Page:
On Thursday evening Minneapolis had

On Thursday evening Minneapolis had its first race riot in ten years. In the course of executing a search warrant at a North Minneapolis drug haven, one of the targets sicced a pit bull on the police. The officer shot and killed the dog, but one bullet ricocheted off the pavement and hit an eleven year-old in the arm. That was apparently all that was necessary to trigger a rampage against the white journalists covering the event, one of whom was our old friend Judy Borger of the St. Paul Pioneer Press. Judy and one or two other journalists took refuge in a store owned by a gentleman who sounds like an African immigrant.
The Pioneer Press account of the riot makes clear the racial nature of the riot and the assaults on the journalists. As one can deduce from the Pioneer Press account, the assaults were “hate crimes.” Yet today one searches the follow-up stories in vain for any notation of this fact let alone any identification of the perpetrators who assaulted the journalists and their vehicles. Today’s Pioneer Press follow-up is nevertheless extremely informative. Among other piquant facts, one learns that at least ten children were found in the house that was the subject of the search warrant and that the family that inhabits the house has a long and unfriendly relationship with the Minneapolis police. One also learns that the raid was probably triggered by neighborhood demands on the police. Judy Borger also has a separately bylined follow-up on neighborhood reactions. (Judy’s acquaintances should know that her car was torched in the “melee.” I personally would find it difficult to maintain a detached tone under the circumstances. She’s a pro)
Minnesota’s dominant newspaper is the Minneapolis-based Star Tribune, a newspaper whose pervasive political correctness has made it a chronic national laughingstock. Rocket Man and I have had a friendly relationship with the Star Tribune both professionally and as an outlet for our opinion pieces. We therefore have no interest in flogging this particular horse, although we have been interested in the Star Tribune’s coverage of this event both because two of their reporters became assault victims in it and because it is a major Minneapolis story.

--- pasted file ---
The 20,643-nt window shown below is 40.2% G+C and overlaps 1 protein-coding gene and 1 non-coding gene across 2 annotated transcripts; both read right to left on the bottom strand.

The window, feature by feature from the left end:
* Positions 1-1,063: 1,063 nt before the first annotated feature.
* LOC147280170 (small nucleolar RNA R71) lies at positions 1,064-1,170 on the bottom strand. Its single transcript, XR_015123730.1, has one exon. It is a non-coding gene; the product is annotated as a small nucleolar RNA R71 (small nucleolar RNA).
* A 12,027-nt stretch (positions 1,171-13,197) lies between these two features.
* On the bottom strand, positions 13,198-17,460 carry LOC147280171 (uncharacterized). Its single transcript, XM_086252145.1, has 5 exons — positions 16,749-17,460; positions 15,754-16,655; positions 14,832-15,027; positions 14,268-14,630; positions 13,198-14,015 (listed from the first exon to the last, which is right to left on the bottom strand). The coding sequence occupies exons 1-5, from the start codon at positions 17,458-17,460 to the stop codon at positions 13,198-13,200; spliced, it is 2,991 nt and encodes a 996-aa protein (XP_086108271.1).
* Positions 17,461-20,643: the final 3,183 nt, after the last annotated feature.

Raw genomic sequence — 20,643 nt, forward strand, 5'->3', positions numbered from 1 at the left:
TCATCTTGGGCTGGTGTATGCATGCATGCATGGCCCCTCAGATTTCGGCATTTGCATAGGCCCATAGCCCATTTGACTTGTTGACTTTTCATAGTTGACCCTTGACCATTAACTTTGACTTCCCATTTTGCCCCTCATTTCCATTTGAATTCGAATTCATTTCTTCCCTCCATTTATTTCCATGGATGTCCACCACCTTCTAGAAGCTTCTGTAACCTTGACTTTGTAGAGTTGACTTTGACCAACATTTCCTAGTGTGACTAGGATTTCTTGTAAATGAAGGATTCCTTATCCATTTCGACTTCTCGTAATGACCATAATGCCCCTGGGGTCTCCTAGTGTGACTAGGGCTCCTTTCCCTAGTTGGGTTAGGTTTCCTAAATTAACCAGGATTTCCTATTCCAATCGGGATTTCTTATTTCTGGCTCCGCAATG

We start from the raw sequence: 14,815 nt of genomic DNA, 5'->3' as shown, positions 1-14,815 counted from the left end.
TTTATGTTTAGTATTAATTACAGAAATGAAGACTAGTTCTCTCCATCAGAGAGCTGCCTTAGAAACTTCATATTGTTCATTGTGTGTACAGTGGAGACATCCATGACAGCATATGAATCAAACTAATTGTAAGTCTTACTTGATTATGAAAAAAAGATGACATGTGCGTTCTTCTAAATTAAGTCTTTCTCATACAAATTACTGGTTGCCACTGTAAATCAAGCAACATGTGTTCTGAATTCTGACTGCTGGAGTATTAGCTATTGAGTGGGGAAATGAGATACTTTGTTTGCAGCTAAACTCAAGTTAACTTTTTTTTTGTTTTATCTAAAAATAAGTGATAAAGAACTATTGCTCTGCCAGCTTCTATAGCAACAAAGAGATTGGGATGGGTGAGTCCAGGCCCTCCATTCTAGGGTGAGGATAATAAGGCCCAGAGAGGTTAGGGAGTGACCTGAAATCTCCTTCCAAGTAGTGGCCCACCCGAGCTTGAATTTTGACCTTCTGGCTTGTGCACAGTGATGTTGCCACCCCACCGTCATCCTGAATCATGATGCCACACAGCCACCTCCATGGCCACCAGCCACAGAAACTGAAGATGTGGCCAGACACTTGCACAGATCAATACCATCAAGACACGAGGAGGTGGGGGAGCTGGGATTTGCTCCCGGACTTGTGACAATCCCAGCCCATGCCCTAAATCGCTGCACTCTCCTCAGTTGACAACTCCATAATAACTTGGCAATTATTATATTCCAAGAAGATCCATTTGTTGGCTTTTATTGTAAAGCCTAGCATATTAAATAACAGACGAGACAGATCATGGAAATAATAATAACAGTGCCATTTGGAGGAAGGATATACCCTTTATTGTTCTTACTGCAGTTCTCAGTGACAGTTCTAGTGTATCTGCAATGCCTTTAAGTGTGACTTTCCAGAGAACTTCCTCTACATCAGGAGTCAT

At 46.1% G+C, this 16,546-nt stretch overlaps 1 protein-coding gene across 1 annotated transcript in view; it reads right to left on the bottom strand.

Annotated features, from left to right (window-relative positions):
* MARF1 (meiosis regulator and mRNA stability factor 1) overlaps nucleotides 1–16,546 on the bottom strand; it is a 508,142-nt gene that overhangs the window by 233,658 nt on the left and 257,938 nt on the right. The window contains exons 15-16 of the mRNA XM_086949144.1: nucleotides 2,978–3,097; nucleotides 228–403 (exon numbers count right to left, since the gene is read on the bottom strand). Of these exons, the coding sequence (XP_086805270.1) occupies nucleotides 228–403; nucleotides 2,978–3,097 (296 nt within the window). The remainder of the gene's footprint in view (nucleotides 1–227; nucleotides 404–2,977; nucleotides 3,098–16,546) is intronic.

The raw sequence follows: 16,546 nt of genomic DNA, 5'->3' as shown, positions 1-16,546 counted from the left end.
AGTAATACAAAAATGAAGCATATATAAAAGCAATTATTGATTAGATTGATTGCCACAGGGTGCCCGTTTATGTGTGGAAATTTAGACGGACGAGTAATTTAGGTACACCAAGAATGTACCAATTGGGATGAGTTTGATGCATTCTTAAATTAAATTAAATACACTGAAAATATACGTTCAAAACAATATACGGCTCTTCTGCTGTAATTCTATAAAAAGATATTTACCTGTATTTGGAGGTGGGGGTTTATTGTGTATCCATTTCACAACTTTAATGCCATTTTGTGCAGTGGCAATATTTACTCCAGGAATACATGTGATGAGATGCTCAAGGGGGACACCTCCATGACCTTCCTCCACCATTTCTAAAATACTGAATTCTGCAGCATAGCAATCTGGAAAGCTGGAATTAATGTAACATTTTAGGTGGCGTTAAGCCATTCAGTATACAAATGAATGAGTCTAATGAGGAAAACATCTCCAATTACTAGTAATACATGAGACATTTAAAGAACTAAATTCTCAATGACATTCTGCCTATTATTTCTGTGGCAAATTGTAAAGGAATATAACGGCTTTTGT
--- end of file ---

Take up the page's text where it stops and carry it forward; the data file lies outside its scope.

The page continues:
We make the following observations in no particular order of importance. First, the St. Paul Pioneer Press has simply whipped the Strib in its coverage of this story in the heart of the Strib’s beat. Compare, for example, the Strib’s page-one story by Kavita Kumar on the morning after the riot with the Pioneer Press account of the same morning (the link is at the beggining of the second paragraph of this post). Among other things, the reader is left to deduce the racial component of the assaults from the Strib story; the Pioneer Press account expressly addresses the racial nature of the assaults. At least the text of the Kumar story refers to the events of Thursday evening as a “rampage.” Kumar’s story also seems to me a little out of focus. More than anything else, I am struck by how much clearer the Pioneer Press account of the nature of the events is. The Pioneer Press seems to have recognized the importance of the story instantly and gotten a team of reporters to the scene; they outmanned Kumar and it shows. The Strib studiously avoids referring to the “melee” as a riot.
Today’s principal Strib follow-up story refers to the events exclusively as a “melee” or an “incident.” Waking up a little late to the magnitude of the story, the Strib has assigned five or six more reporters to the story. The rest of today’s coverage in the Strib includes “Injured boy home, relatives angry with police,” “Experts: Distrust makes another melee likely,” and “Police called often to corner at heart of troubled district.” The Strib also carries a Doug Grow column on the riot and chimes in with its own utterly characteristic editorial, “North Side melee/It must not sidetrack progress.”
For the moment, I simply want to compile and contrast the coverage of this important event in the Twin Cities’ only two newspapers. The underlyling riot and the institutional responses to it obviously provide much fodder for additional reflection, but I will save that for the coming days.

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